Just because that DC isn't dark, doesn't mean that it's good. Look no further than the latest Aquaman as a prime example. Hot off the heels of his first outing in 2017's Justice League, Jason Momoa returns to the sea to distance himself from all of the buffoonery that took place on land. (Basically.)
When reading or listening to reviews, there are a common subset of words that will often trigger some internal warnings for myself. When people say that a film is "fun" or "easy to watch" it has me often second guessing said speaker. Much like saying something is "good", it doesn't inherently speak to any specifics of the film, but moreso glosses over in its entirety while failing to address really anything that it brings (or doesn't bring) to the proverbial table. Aquaman can absolutely be "fun", "easy to watch" and "good" assuming that you abide by a few simple rules. Let's take a quick step back.
The plot here is pretty by-the-numbers, so don't expect to be surprised at all whatsoever. Unless you've never seen a movie or read a book, then the storyline presented won't be the thing you'll walk away remembering. For those who need it, just imagine a generic crisis plaguing a foreign land. Someone from said land ventures out to an "unexpected place" to stop the crowing of a soon-to-be king, and the unfit chosen that they're seeking, expectedly, doesn't want anything to do with their affairs. Within the span of a solid 6 minutes, give or take [I don't care how long], we go from I don't want any part of your affairs to fuck it, who doesn't like road trips? And so the retelling of a watered-down Black Panther begins.
Let's start with what the film (sort of?) gets right. Jason Momoa as Aquabro is less bro than Justice League, but still wholeheartedly a bro, bro. With that comes a few pros, like an excess of charisma and confidence. Very little seems to phase this version of Aquaman, and the worst of his problems feel little more than ah well, that's a bummer. And although this film isn't meant to be another DC downer, there never feels like there's much weight to anything negative that happens to the Man of Fish. But in contrast, he at least always takes everything in stride and seems to be having fun, which is what the film appears to mostly boil down to. (An appearance of fun, not actual fun, mind you.)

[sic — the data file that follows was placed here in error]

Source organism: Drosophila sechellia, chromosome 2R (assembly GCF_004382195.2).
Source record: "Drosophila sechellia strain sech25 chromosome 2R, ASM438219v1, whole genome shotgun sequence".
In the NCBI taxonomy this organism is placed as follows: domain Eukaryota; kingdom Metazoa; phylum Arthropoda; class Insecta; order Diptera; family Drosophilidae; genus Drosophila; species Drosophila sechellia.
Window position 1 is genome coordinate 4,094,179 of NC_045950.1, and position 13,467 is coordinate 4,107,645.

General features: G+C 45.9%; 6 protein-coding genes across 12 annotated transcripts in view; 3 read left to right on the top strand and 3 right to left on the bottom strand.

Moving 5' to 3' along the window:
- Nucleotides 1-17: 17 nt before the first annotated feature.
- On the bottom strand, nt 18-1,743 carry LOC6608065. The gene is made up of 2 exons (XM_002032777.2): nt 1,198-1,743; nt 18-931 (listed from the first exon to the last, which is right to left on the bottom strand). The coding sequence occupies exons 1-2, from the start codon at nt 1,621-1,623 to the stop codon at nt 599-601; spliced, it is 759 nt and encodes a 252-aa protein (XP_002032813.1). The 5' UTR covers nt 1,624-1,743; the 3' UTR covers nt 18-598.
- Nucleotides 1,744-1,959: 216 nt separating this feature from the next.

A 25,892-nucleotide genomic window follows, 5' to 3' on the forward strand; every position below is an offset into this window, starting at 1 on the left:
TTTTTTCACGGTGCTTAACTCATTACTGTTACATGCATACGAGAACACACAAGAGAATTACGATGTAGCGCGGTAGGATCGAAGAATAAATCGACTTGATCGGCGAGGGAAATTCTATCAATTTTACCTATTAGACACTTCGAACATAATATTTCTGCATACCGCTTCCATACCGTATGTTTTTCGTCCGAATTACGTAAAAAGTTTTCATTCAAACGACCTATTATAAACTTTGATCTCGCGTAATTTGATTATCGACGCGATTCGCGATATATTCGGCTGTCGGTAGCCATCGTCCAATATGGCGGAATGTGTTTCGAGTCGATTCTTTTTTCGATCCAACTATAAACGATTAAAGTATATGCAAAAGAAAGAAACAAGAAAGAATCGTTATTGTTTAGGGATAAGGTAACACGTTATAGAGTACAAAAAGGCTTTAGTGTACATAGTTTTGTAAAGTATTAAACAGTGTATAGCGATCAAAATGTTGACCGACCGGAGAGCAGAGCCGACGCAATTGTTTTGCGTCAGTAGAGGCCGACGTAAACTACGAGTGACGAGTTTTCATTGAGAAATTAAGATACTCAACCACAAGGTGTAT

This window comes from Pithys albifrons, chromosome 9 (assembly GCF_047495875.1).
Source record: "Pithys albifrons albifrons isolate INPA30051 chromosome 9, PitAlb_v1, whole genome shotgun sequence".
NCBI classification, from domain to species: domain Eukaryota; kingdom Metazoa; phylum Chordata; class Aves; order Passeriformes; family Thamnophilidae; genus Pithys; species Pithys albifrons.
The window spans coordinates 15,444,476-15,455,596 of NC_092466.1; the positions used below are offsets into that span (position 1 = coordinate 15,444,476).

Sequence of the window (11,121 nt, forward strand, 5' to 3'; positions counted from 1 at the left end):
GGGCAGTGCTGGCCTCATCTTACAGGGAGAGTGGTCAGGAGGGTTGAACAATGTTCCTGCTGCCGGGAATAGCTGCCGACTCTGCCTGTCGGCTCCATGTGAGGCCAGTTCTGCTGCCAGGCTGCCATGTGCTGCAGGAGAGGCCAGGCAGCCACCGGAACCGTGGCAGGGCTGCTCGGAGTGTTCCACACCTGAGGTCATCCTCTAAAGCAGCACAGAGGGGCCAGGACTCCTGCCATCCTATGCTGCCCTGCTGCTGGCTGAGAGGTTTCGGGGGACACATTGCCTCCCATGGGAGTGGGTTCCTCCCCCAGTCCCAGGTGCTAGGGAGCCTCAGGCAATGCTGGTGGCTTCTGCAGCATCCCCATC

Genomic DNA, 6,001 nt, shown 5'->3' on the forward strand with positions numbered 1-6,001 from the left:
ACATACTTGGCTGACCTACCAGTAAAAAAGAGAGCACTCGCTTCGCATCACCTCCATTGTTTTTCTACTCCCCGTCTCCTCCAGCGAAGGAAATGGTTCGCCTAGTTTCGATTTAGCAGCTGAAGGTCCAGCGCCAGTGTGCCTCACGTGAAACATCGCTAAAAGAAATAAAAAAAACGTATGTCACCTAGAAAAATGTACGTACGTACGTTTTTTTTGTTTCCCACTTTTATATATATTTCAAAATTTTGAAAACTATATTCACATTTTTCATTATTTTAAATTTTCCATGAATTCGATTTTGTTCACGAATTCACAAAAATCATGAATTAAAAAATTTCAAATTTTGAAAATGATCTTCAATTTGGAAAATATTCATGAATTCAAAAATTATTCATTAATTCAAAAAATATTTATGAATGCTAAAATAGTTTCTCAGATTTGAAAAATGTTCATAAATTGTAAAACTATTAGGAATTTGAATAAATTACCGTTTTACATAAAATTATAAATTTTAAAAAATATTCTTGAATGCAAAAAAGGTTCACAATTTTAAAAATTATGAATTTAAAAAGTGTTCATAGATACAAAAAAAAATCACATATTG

The problem with focusing solely on the idea of fun is that it overlooks essential pieces of what often constitutes a good (or great) film, and thus hinders it from being a modern superhero classic (or even a surprisingly satisfying romp at your local theater). Like a child drawing up their zaniest fights and battles with action figures in a bathtub, Aquaman at least delivers on the fight sequences which do provide some interesting twists that land more than they do flounder. Aside from an over-usage of a 360 pan and a few too many instances of slow motion, you're mostly kept in-tune with the action, and that's where the film hits its furthest, and most confident stride. The illusion of single-shot, close quarters action sequences are enticing and engaging. They keep you on your toes as the camera smartly pans and zooms to keep you in the heat of the moment, while also providing you with a solid grasp of the entire battlefield. However, after the tridents recede and the action subsides is when most everything else falls flat.